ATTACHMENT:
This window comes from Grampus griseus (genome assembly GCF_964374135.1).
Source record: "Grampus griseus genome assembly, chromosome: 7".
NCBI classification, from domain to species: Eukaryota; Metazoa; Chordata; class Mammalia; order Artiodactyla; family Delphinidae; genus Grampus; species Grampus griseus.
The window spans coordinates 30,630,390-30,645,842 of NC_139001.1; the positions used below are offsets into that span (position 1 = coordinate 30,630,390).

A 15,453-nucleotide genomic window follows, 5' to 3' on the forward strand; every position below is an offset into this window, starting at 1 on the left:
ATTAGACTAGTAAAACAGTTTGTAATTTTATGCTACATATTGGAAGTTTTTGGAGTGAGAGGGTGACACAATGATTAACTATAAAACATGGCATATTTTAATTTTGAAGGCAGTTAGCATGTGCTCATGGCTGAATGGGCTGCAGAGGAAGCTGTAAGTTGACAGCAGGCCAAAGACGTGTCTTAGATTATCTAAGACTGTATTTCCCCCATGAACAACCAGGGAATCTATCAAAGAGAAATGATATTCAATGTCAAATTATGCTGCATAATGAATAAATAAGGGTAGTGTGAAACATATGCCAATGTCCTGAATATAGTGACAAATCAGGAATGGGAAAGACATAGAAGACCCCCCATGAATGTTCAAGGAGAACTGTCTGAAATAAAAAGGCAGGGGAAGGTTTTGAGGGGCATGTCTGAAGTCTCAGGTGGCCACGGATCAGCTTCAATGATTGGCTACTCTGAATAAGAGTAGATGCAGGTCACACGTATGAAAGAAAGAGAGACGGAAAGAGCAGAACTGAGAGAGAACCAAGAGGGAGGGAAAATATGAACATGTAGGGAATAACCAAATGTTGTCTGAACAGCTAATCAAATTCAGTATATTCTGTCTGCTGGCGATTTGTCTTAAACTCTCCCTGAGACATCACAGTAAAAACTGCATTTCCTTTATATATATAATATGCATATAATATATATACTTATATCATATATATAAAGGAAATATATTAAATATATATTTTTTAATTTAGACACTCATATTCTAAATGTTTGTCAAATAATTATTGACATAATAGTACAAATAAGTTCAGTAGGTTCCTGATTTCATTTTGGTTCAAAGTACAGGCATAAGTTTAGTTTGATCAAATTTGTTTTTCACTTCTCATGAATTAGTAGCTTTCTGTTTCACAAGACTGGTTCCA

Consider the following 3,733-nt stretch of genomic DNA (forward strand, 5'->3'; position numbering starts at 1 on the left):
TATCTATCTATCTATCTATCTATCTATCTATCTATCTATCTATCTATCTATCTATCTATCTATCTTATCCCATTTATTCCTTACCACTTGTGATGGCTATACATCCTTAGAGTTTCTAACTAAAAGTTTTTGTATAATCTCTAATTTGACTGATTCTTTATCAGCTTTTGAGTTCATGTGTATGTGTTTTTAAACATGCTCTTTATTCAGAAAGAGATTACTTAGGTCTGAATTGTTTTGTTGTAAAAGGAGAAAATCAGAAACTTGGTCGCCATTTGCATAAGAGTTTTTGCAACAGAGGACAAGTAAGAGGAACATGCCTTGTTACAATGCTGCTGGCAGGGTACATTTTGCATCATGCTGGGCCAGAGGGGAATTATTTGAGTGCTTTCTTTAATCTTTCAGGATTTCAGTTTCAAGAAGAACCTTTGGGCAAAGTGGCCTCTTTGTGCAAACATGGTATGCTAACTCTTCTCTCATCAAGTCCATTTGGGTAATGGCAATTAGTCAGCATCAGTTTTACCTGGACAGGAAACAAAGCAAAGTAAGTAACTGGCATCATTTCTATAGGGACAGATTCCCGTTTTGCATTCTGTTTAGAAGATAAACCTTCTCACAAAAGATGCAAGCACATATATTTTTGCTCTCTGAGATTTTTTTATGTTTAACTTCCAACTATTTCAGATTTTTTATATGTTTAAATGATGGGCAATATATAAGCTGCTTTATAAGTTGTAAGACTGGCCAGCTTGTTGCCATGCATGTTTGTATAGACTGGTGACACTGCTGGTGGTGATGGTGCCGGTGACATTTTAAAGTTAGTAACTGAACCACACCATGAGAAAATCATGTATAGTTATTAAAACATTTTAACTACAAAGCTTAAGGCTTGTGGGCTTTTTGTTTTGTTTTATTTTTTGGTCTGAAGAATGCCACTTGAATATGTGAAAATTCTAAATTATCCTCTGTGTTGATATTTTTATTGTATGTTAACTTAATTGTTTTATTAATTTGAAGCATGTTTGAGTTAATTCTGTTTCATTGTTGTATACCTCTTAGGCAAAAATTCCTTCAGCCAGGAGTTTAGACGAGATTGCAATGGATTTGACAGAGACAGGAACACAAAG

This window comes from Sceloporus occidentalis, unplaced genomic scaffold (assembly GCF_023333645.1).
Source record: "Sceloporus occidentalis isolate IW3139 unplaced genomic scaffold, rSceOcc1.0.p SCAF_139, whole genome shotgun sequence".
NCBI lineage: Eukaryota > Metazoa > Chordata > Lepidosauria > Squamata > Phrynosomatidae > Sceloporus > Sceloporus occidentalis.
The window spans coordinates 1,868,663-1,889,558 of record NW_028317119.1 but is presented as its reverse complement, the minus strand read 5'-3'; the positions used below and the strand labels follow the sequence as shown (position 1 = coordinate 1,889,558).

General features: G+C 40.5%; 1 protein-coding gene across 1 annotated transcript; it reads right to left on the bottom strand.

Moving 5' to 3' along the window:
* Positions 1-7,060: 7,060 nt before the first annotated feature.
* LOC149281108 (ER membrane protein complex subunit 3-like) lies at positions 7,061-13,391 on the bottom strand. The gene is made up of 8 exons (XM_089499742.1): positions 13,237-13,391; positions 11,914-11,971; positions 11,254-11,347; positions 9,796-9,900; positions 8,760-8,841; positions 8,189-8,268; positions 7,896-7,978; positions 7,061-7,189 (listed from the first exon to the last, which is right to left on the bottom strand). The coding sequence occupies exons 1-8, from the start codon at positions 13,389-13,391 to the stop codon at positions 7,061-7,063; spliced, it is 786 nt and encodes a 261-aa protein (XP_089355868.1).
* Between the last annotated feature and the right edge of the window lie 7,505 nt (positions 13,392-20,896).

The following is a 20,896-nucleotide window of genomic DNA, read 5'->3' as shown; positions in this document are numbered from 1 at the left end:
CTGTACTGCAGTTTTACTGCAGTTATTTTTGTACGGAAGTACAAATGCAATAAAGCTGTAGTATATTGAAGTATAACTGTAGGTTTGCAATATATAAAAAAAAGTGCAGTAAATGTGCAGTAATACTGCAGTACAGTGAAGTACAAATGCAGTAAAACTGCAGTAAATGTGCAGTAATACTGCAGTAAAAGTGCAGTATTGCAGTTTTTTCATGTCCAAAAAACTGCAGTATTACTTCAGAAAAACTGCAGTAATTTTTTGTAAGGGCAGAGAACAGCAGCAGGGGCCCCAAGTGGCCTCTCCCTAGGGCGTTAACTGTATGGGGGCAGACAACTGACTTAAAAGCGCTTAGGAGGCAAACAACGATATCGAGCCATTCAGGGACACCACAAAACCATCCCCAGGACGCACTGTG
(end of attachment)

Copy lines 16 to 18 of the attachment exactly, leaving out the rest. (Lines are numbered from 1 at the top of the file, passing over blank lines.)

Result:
* LOC149281108 (ER membrane protein complex subunit 3-like) lies at positions 7,061-13,391 on the bottom strand. The gene is made up of 8 exons (XM_089499742.1): positions 13,237-13,391; positions 11,914-11,971; positions 11,254-11,347; positions 9,796-9,900; positions 8,760-8,841; positions 8,189-8,268; positions 7,896-7,978; positions 7,061-7,189 (listed from the first exon to the last, which is right to left on the bottom strand). The coding sequence occupies exons 1-8, from the start codon at positions 13,389-13,391 to the stop codon at positions 7,061-7,063; spliced, it is 786 nt and encodes a 261-aa protein (XP_089355868.1).
* Between the last annotated feature and the right edge of the window lie 7,505 nt (positions 13,392-20,896).

The following is a 20,896-nucleotide window of genomic DNA, read 5'->3' as shown; positions in this document are numbered from 1 at the left end: